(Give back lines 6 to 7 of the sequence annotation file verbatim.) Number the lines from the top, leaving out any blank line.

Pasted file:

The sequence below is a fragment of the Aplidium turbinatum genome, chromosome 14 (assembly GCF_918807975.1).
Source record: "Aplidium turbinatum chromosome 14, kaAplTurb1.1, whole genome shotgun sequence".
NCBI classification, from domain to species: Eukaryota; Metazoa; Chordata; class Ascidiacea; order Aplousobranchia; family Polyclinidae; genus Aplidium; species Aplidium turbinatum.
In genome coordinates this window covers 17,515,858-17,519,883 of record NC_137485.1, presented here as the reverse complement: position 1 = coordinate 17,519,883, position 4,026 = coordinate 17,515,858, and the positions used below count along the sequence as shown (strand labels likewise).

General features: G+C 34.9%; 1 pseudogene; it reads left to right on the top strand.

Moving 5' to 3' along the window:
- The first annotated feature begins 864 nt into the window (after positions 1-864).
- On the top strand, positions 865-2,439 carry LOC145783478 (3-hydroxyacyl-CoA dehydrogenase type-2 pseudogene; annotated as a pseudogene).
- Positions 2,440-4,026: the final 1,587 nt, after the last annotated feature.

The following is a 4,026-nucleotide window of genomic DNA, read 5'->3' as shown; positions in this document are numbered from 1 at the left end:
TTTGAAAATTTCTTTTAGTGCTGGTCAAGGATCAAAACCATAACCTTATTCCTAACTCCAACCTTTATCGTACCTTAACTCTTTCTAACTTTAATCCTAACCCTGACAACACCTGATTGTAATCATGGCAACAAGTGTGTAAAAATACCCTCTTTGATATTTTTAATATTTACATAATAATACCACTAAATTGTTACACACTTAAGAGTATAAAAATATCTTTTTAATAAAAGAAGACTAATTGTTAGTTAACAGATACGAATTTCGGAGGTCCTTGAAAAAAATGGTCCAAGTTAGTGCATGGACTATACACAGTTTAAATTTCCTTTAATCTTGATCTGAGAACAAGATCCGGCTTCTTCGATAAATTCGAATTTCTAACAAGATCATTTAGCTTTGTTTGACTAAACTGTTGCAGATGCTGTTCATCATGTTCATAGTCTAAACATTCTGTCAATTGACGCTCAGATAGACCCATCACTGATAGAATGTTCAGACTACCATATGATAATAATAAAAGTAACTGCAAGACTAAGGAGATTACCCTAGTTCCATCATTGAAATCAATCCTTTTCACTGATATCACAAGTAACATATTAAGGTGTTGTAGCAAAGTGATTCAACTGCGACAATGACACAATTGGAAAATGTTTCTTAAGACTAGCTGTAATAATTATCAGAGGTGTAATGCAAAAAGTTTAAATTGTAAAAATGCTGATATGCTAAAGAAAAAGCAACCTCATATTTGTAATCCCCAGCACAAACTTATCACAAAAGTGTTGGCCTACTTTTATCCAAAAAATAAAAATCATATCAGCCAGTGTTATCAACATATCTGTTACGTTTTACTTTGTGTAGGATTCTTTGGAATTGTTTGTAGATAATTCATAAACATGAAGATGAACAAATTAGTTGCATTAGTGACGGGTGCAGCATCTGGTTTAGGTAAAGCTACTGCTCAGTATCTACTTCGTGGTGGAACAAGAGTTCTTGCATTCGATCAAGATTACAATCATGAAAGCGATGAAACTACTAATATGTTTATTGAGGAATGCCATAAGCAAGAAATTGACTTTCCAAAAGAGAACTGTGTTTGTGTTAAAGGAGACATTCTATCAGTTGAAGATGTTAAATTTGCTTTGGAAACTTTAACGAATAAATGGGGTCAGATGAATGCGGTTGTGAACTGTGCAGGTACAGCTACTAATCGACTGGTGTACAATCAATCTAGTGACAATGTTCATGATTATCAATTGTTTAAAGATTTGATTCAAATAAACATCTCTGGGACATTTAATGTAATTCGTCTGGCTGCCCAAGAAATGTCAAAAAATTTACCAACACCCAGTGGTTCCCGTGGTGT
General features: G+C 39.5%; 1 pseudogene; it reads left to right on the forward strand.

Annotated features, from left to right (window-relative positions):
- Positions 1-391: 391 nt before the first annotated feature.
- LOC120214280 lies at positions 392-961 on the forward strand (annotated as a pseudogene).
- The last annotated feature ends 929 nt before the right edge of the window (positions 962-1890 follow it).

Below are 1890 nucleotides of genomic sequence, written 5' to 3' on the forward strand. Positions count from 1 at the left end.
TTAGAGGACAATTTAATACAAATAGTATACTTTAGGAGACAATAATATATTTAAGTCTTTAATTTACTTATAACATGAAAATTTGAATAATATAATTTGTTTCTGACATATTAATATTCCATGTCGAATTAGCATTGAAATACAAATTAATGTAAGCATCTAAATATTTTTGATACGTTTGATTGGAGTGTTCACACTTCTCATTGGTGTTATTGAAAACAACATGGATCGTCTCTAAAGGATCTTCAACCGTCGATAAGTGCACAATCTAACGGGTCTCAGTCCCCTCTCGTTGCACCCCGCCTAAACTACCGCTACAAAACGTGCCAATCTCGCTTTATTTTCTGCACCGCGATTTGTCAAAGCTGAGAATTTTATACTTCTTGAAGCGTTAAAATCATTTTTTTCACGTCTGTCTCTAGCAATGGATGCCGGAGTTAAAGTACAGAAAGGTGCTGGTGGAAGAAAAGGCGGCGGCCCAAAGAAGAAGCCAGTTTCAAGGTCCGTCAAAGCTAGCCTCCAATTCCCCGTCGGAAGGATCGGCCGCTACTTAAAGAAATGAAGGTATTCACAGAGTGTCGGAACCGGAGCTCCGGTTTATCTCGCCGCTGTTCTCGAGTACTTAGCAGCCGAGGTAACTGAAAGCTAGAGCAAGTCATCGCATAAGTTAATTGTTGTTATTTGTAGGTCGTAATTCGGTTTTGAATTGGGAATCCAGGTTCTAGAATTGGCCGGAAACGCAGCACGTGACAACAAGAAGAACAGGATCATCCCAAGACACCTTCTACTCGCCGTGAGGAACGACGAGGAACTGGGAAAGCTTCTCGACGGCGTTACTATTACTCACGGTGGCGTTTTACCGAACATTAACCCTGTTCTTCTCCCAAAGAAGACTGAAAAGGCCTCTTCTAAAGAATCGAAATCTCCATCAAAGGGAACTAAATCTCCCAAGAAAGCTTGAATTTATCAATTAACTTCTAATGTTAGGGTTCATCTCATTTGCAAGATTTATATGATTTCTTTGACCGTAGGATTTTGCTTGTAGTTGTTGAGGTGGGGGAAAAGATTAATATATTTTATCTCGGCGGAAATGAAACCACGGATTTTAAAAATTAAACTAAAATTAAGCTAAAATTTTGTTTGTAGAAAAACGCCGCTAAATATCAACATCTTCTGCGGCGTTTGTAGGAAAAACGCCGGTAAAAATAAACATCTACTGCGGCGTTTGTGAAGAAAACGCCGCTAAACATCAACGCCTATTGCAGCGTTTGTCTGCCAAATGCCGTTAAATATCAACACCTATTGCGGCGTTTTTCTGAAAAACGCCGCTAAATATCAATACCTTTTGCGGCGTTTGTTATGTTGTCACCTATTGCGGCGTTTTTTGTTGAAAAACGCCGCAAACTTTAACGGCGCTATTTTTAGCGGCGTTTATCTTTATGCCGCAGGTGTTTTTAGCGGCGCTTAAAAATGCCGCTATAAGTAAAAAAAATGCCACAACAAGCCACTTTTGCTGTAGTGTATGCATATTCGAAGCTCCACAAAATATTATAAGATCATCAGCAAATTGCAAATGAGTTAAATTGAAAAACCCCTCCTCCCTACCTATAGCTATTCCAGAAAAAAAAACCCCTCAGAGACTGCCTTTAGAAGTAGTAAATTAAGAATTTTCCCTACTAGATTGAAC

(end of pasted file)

Moving 5' to 3' along the window:
- The first annotated feature begins 864 nt into the window (after positions 1-864).